Need a book? Engineering books recommendations...

Return to index: [Subject] [Thread] [Date] [Author]

RE: Salary Survey

[Subject Prev][Subject Next][Thread Prev][Thread Next]
Since people in this thread have mentioned doctors and lawyers, remember
that their societies represent them differently than engineering societies
do.  The ABA and AMA both lobby heavily in ways that help increase their
influence on society, and  their financial interests.  However, what I have
seen from the ASCE, for instance, is mainly lobbying for technical projects
and laws.  Some lobbying for major flooding projects, transportation
projects, etc., but not much that actually helps the average engineer.  And
that is our fault as members of these societies.  



-----Original Message-----
From: Antonio J. Arthay, P.E. [mailto:tarthay(--nospam--at)wkminc.com]
Sent: Thursday, September 30, 1999 9:34 AM
To: 'seaint(--nospam--at)seaint.org'
Subject: RE: Salary Survey


I could not agree more.  I think that the engineering societies should be 
spending more time and money promoting the general public's awareness of 
what engineers do for society.  I think we generally have an image problem, 
which simply needs more work, since the nature of our business is generally 
hidden from plain view.  A personal effort from each of us to educate all 
people we have contact with on a daily basis would be an excellent start!!

Antonio J. Arthay, P.E.

-----Original Message-----
From:	Neil Glaser [SMTP:NGlaser(--nospam--at)pkainc.com]
Sent:	Thursday, September 30, 1999 6:46 AM
To:	seaint(--nospam--at)seaint.org
Subject:	Re: Salary Survey



Scott Maxwell wrote:

> I would disagree with your comments about architects.  Yes, for the most
> part an architect is not trained to do what we do as structural 
engineers,
> but they typically do have some minimal structural courses.  Can an
> architect do what we do?  Generally, no.  But can we do what an architect
> does?
>

I disagree with your statements.  I've never seen nor heard of architect 
that
could do what we do; but I know a lot of them that think they can.  Can I 
do
what an architect does? No, but I also don't pretend that I can.  I 
repeatedly
sit in meetings or have discussions with architects about the size of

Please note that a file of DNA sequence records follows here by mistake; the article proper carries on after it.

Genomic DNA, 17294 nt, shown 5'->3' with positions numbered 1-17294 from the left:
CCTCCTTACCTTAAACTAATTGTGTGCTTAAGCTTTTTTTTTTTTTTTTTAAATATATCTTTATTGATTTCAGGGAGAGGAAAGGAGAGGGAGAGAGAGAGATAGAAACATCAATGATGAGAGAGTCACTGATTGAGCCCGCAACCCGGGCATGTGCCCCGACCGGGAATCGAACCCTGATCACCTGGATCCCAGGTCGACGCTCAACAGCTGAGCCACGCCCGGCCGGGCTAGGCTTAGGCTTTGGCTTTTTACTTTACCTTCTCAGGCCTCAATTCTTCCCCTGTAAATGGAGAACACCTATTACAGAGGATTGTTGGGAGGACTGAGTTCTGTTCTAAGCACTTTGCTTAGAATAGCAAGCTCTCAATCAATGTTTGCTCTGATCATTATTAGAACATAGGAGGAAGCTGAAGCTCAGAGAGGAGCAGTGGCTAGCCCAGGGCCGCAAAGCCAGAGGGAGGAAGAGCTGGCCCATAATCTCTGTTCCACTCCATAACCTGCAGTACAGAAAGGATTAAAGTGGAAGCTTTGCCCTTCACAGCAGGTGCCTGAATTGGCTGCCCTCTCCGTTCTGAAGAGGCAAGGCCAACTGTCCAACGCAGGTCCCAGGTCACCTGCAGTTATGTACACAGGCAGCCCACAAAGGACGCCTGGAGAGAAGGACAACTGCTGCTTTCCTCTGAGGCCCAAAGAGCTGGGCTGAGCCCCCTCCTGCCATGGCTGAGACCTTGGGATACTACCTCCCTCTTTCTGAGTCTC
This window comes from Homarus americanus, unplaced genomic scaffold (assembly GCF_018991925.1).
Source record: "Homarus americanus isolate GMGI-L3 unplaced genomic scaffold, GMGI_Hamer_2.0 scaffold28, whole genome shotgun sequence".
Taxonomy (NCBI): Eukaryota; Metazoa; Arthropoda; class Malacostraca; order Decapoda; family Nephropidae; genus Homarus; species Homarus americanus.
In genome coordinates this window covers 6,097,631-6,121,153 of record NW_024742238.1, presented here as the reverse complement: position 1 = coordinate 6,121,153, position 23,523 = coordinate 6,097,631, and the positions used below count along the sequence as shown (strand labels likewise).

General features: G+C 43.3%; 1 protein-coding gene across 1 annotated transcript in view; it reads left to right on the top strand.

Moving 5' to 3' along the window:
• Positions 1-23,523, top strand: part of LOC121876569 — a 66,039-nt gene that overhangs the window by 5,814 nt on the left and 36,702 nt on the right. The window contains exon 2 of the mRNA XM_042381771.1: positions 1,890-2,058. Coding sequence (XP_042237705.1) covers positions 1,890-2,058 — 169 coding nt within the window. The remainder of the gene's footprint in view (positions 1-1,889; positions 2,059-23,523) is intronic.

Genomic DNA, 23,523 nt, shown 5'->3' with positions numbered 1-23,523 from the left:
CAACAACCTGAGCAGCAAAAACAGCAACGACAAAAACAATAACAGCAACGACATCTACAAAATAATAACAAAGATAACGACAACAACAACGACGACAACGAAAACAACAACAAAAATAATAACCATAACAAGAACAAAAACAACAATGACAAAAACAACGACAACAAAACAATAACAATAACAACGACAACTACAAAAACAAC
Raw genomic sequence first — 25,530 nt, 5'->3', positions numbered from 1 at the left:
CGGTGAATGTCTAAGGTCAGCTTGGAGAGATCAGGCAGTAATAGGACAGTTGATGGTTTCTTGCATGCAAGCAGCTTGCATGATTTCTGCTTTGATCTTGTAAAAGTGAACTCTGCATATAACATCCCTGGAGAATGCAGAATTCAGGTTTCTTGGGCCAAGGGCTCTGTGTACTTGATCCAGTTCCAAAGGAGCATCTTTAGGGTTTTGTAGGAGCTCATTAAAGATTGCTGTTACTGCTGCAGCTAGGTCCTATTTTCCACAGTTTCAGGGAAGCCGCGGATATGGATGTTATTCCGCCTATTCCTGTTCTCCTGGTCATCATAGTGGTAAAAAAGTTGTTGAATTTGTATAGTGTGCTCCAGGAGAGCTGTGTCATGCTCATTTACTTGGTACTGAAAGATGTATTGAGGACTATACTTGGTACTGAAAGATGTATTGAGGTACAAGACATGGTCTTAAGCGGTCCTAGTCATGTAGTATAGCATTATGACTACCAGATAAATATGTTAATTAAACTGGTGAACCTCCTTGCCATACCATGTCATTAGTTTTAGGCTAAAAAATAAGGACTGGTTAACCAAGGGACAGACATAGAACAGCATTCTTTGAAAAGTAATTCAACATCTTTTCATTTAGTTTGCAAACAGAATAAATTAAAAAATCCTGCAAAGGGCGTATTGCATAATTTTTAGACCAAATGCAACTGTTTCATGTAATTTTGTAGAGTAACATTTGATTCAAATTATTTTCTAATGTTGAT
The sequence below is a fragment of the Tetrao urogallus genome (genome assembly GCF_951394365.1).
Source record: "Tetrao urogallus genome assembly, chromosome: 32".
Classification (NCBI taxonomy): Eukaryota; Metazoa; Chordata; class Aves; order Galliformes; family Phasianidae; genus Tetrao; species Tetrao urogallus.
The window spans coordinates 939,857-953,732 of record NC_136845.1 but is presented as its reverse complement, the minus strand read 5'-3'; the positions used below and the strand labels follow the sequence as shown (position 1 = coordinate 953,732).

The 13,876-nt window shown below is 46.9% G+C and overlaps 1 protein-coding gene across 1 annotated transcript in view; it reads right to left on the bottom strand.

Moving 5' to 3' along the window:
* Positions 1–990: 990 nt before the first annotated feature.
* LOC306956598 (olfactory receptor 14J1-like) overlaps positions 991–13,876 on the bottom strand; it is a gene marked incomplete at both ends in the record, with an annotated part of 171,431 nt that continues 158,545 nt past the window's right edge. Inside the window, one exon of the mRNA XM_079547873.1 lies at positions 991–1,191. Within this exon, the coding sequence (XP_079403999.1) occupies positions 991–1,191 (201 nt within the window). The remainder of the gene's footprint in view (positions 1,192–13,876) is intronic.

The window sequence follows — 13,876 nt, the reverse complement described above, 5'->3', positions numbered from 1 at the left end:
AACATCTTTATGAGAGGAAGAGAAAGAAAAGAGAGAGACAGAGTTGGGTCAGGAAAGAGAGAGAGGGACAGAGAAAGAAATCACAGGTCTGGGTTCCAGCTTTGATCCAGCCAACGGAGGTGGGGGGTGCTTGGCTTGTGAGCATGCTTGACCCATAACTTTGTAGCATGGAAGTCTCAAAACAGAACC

structural members.  They always think that they can suggest the size for 
the
member; they are always very surprised when they here the size that is 
required
because it typically is substantially larger than they expect.

Just because someone has had a course in structural engineering does not 
mean
that they understand engineering principles or are capable of making 
decisions
based upon the little knowledge they have of the subject.  I had a course 
in
psychology once; I guess by your theory that means that I am qualified to 
make
reasonable assumptions that would be about the same as a qualified 
psychologist
would make.  I can tell you this much, I wouldn't even be able to come 
close.

I am licensed engineer - I took the civil exam.  Therefore, I am 
technically
qualified to practice in any field of civil engineering.  I only practice
structural engineering because I don't feel that I am qualified to practice 
in
the other disciplines even though I have the background in those 
disciplines.
Exposure to structural engineering doesn't give architects any idea of what 
it
really takes to design a structure.

The problem is that the public perception is that all buildings are
"structurally designed" by architects.  Architects give the perception that
they are responsible for the stability of the building and not just the
appearance.  This is repeatedly enforced through the media.

Our salaries will not escalate until the public becomes educated about what 
we
do.  When buildings collapse due to natural causes, the media blames 
everything
on "shoddy construction".  I'll admit poor construction is a large factor 
in
many failures, but what about the cases where it was poor engineering. 
 These
cases don't seem to gain media attention.  If the public new that the 
reason
the building collapsed and killed 50 people was because an engineer screwed 
up,
they might be willing to pay more for the best engineering services that 
they
can possibly buy.  Until the perception changes about the importance of our
work, salaries will not escalate.